Now there are other examples biblically of washing; washing for reason of impurity. This is the most often known reason, often enumerated in the mitzvot of Leviticus and Deuteronomy. When one is ritually unclean for some type of sin or affliction they are to wash their hands, wash his clothes, then bath and they are unclean for a certain amount of time (example, Leviticus 15:11). Because this topic comes up so often, it is often thought of as the only reason that people of the bible washed. People often associate all washing with removing illness and for reason of cleanliness.

However, this is not the case here when we wash our hands in the morning. Simply put the biblical form of washing and bathing is to make someone ritually pure, to remove tumah that would prohibit them from being able to enter into the Holy Temple. Since the Temple does not stand today, and we have no means of attaining true ritual purity through its rites, we are not concerned with ritual purity to the same extent (as we see this is a full washing of ones hands, feet and clothing; as well as full and complete ablution, immersion in a stream). All of us until the future Temple is rebuilt are in a state of general impurity, but as we don’t utilize the Temple rituals this is without consequence to us.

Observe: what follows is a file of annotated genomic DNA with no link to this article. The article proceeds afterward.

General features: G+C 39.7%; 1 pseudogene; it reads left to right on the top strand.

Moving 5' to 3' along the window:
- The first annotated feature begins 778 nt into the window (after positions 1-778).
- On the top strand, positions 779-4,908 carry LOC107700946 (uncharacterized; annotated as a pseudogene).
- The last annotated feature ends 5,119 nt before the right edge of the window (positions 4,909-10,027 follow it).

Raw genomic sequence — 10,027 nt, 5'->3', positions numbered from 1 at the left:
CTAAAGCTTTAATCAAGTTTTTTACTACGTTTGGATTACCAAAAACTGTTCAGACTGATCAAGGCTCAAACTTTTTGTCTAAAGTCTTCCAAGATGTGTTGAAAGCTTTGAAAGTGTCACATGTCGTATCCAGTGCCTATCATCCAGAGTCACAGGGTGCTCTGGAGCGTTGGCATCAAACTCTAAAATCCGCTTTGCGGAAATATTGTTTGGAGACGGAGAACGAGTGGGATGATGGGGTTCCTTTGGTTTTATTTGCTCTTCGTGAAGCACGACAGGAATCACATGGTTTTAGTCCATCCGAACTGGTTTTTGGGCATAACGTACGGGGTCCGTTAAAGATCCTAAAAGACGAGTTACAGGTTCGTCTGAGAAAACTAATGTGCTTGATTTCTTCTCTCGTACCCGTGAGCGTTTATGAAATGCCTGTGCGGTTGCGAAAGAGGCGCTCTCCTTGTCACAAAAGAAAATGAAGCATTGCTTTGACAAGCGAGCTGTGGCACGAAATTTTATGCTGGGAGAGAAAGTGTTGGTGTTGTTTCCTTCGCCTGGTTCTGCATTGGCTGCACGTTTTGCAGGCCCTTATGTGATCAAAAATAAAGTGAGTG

Secondly, if we consider it, obviously a person that was subject to tumah impurity could not ascent to the Temple complex anyhow. Until they were pure again, no matter how many times they washed their hands, they could not go up into the sacred places until the days or even weeks of their quarantine passed. Thus the biblical washing in the courtyard is undoubtedly something all together different.

The reason we wash is not to somehow elevate ourselves out of impurity necessarily, but to elevate our mindset through an act of devotion. When we consider this the words of the Psalm of David make sense:

I will wash my hands in innocence,

and so will I surround Your altar, Hashem.”

| Eirchatz b’nikayon kafi

| vaasov’vah et-mizbachach Hashem

Psalm 26:5

We wash our hands as an act of purifying ourselves for divine service, as we wash our hands we are doing so with intention of coming before G-d with a pure and innocent heart. This is further explained to us by the Psalms as well: